Monday, September 1, 2014

Brazil: Airbus Refuses to Accept Responsibility for 2007 Crash of TAM Jetliner That Killed 199 People

According to The Latin American Tribune, Airbus has refused to take any responsibility for the greatest air tragedy in Brazil’s history, the July 2007 crash of a TAM jetliner that left 199 people dead, according to Folha de São Paulo, one of Brazil’s leading dailies on Monday (September 1). 

Attorneys representing the European aircraft manufacturers said in a Brazilian court filing that blame for the disaster at São Paulo’s Congonhas Airport rests with the cockpit crew, the airline and the poor state of the runway, the São Paulo daily said.

This is the first time that Airbus has blamed the other parties involved, including TAM, one of its biggest clients in Latin America.

An Airbus A320 operated by TAM on a rainy afternoon failed to stop when it landed at Congonhas Airport and ran off the runway, out of the airport, across a street and burst into flames against a warehouse.

All 187 people aboard the plane were killed, along with a dozen people on the ground.

The runway, which was undergoing renovations, lacked grooves to neutralize the water from its surface in rainy weather, Brazilian authorities said.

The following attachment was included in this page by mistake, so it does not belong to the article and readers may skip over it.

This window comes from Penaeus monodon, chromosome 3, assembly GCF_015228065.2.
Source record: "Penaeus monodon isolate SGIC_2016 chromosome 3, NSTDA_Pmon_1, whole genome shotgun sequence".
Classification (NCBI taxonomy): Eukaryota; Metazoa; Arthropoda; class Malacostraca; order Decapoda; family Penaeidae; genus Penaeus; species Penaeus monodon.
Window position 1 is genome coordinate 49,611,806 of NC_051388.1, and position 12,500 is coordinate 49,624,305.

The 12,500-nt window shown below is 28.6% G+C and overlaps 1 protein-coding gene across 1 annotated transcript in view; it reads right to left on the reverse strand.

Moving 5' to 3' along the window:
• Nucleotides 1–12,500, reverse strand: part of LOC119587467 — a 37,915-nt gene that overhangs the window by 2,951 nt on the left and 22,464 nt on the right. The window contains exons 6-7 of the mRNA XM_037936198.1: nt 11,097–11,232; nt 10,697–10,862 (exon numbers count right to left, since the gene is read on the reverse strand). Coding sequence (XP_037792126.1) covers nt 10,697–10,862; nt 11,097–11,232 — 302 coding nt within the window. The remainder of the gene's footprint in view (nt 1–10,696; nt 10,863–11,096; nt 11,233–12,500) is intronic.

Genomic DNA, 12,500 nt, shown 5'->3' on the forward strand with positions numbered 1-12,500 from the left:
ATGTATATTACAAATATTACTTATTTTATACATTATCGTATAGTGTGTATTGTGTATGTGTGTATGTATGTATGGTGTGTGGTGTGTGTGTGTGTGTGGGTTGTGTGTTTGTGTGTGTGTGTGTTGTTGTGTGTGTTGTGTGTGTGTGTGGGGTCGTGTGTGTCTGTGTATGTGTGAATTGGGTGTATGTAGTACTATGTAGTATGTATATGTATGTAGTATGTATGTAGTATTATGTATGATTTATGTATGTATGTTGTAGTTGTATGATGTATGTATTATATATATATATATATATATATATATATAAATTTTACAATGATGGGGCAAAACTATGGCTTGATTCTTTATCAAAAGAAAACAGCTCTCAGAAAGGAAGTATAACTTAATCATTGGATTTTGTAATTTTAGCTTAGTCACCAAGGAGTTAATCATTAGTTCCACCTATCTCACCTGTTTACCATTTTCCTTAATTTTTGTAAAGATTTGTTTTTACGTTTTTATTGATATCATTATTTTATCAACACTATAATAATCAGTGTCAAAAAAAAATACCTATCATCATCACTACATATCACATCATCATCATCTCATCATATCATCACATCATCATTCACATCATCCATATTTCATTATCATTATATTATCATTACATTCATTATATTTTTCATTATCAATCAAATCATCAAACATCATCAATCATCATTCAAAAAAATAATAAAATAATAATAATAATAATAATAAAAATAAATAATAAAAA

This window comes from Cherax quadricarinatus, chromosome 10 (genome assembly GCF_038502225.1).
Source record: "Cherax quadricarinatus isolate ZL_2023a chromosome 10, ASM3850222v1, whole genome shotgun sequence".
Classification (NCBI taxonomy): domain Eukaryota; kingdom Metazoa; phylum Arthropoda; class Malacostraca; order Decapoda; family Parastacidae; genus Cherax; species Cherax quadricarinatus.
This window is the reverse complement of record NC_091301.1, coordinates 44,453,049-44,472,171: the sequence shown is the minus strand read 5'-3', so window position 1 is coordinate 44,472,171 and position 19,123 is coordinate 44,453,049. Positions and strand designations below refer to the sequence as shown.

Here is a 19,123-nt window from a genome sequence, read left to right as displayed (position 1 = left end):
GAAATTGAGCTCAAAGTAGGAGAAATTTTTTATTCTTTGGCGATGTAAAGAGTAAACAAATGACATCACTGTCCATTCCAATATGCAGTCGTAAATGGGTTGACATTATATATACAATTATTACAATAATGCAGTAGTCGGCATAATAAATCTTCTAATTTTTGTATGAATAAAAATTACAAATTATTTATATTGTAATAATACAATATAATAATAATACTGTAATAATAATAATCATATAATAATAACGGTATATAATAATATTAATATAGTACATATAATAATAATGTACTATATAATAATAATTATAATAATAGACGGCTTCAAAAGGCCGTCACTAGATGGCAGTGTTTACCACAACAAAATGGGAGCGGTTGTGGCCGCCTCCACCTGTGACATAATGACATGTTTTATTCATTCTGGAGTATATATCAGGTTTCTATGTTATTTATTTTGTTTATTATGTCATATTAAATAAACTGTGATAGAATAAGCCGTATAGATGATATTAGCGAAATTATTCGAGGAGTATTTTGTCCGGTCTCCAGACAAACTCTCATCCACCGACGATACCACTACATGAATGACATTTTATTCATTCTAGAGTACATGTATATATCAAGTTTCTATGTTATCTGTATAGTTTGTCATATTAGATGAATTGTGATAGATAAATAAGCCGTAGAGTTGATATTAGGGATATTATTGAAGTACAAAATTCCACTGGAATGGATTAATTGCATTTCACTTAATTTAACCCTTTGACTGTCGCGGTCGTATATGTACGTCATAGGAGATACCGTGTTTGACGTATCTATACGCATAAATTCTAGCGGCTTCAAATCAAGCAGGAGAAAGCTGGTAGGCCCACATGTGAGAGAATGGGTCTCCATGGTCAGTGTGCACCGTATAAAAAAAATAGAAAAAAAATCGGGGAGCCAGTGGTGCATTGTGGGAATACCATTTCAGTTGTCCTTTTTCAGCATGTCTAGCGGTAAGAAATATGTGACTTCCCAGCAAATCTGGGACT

COMMENT: Airbus was responding to a lawsuit in Brazil, according to the São Paulo daily, for 350 million reais ($156.2 million) brought by Itau Seguros, TAM’s underwriter and the company responsible for paying compensation for the tragedy.

“The pilots, according to the aircraft maker, did not use the correct procedures for an airplane with an inoperable aerodynamic brake, as was the case of the A320 that day,” said the article in the Brazilian daily.

“All the factors, such as failure to comply with landing procedures, problems at Congonhas Airport and of Brazilian civil aviation, contributed directly and significantly to the accident having the dimension that it did,” law firm Levy&Salomon said in its brief on behalf of Airbus.

Brazil’s Federal Police said in 2009 that not only was the aerodynamic brake was not functioning properly during landing, but that the pilot, Capt. Kleber Lima, left a speed control lever in the position of acceleration and not in the braking position.

The Brazilian Air Force, for its part, found no proof that the pilots were responsible for problems with the aerodynamic brake, yet it is likely in their best interests to defend TAM.

Infraero, which runs the airports, according to Folha, “was the only one to refute the accusation of Airbus, arguing that the runway at Congonhas Airport was and is in good condition.”